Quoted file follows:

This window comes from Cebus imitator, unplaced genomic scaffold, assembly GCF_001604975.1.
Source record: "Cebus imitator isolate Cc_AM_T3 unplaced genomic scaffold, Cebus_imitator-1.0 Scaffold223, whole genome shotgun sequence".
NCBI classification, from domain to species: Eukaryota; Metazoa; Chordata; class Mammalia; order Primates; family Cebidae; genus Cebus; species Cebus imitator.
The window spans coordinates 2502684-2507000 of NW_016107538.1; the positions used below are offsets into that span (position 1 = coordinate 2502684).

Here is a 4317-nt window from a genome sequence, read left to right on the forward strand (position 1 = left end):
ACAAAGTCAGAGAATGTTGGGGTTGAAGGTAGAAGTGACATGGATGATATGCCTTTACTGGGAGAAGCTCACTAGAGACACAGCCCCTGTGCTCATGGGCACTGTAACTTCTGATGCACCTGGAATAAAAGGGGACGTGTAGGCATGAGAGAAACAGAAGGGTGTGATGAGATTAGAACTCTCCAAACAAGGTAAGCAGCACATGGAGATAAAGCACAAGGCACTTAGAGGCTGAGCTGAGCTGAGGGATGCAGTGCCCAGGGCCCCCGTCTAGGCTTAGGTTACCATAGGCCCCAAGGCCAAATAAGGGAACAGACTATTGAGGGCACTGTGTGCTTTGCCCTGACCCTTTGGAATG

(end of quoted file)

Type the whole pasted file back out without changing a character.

This window comes from Cebus imitator, unplaced genomic scaffold, assembly GCF_001604975.1.
Source record: "Cebus imitator isolate Cc_AM_T3 unplaced genomic scaffold, Cebus_imitator-1.0 Scaffold223, whole genome shotgun sequence".
NCBI classification, from domain to species: Eukaryota; Metazoa; Chordata; class Mammalia; order Primates; family Cebidae; genus Cebus; species Cebus imitator.
The window spans coordinates 2502684-2507000 of NW_016107538.1; the positions used below are offsets into that span (position 1 = coordinate 2502684).

Here is a 4317-nt window from a genome sequence, read left to right on the forward strand (position 1 = left end):
ACAAAGTCAGAGAATGTTGGGGTTGAAGGTAGAAGTGACATGGATGATATGCCTTTACTGGGAGAAGCTCACTAGAGACACAGCCCCTGTGCTCATGGGCACTGTAACTTCTGATGCACCTGGAATAAAAGGGGACGTGTAGGCATGAGAGAAACAGAAGGGTGTGATGAGATTAGAACTCTCCAAACAAGGTAAGCAGCACATGGAGATAAAGCACAAGGCACTTAGAGGCTGAGCTGAGCTGAGGGATGCAGTGCCCAGGGCCCCCGTCTAGGCTTAGGTTACCATAGGCCCCAAGGCCAAATAAGGGAACAGACTATTGAGGGCACTGTGTGCTTTGCCCTGACCCTTTGGAATG